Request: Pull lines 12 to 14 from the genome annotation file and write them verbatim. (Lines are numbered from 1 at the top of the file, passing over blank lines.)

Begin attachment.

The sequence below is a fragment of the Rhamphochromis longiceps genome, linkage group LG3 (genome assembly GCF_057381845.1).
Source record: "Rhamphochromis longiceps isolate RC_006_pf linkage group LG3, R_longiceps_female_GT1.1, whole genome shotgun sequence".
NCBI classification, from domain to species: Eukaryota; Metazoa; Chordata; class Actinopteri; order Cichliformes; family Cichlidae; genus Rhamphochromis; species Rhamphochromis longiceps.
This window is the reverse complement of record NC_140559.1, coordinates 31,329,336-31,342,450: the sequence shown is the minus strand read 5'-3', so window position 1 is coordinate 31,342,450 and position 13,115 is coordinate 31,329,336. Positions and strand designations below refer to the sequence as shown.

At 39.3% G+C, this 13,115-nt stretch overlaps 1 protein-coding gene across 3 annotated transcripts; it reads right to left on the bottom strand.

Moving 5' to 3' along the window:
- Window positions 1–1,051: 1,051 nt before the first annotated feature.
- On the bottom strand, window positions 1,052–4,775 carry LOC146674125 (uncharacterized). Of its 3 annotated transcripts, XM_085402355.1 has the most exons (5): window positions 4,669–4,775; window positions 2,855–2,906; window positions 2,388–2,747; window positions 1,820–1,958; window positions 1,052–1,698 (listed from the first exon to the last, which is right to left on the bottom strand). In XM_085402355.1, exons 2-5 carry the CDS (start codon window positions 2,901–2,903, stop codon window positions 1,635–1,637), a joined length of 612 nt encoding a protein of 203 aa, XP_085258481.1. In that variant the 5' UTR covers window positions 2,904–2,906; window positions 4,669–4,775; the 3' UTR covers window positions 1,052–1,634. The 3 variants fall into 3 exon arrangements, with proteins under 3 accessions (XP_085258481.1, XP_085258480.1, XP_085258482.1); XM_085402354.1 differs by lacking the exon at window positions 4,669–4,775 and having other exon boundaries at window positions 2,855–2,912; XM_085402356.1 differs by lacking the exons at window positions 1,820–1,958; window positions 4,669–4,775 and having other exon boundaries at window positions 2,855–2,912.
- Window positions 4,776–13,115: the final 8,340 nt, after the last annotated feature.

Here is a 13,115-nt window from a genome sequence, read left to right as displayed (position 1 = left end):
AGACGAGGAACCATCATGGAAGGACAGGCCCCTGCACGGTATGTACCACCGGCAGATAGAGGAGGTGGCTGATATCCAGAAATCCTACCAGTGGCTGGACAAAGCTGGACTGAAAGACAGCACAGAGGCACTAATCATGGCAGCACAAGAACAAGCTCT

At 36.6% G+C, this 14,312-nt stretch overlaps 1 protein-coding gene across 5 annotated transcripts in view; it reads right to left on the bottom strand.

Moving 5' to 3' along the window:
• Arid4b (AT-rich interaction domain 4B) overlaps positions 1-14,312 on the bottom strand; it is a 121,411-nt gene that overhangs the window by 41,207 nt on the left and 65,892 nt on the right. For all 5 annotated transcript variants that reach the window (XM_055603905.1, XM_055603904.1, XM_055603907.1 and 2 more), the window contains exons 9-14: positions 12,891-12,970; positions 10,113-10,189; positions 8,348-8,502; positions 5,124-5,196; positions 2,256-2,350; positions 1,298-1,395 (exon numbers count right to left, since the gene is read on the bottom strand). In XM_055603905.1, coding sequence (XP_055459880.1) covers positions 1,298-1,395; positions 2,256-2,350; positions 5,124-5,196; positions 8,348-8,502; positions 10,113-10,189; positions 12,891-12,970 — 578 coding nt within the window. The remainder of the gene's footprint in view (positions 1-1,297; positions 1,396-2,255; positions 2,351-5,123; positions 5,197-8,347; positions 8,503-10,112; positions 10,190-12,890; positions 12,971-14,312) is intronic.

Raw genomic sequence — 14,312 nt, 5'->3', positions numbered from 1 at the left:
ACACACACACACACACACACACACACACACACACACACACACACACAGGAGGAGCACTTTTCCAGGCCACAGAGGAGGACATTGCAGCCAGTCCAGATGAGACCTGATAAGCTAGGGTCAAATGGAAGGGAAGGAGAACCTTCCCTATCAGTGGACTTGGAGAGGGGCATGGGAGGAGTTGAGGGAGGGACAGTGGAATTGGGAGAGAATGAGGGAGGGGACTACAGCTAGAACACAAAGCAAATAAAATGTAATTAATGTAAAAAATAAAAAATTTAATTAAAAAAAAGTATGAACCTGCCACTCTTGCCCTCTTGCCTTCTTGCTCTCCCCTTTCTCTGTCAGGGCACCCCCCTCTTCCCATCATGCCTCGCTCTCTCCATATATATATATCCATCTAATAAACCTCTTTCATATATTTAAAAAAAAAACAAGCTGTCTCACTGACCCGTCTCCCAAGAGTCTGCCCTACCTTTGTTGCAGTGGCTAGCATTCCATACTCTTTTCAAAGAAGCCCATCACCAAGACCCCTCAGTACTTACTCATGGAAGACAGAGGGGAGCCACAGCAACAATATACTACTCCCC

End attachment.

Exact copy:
At 36.6% G+C, this 14,312-nt stretch overlaps 1 protein-coding gene across 5 annotated transcripts in view; it reads right to left on the bottom strand.

Moving 5' to 3' along the window:
• Arid4b (AT-rich interaction domain 4B) overlaps positions 1-14,312 on the bottom strand; it is a 121,411-nt gene that overhangs the window by 41,207 nt on the left and 65,892 nt on the right. For all 5 annotated transcript variants that reach the window (XM_055603905.1, XM_055603904.1, XM_055603907.1 and 2 more), the window contains exons 9-14: positions 12,891-12,970; positions 10,113-10,189; positions 8,348-8,502; positions 5,124-5,196; positions 2,256-2,350; positions 1,298-1,395 (exon numbers count right to left, since the gene is read on the bottom strand). In XM_055603905.1, coding sequence (XP_055459880.1) covers positions 1,298-1,395; positions 2,256-2,350; positions 5,124-5,196; positions 8,348-8,502; positions 10,113-10,189; positions 12,891-12,970 — 578 coding nt within the window. The remainder of the gene's footprint in view (positions 1-1,297; positions 1,396-2,255; positions 2,351-5,123; positions 5,197-8,347; positions 8,503-10,112; positions 10,190-12,890; positions 12,971-14,312) is intronic.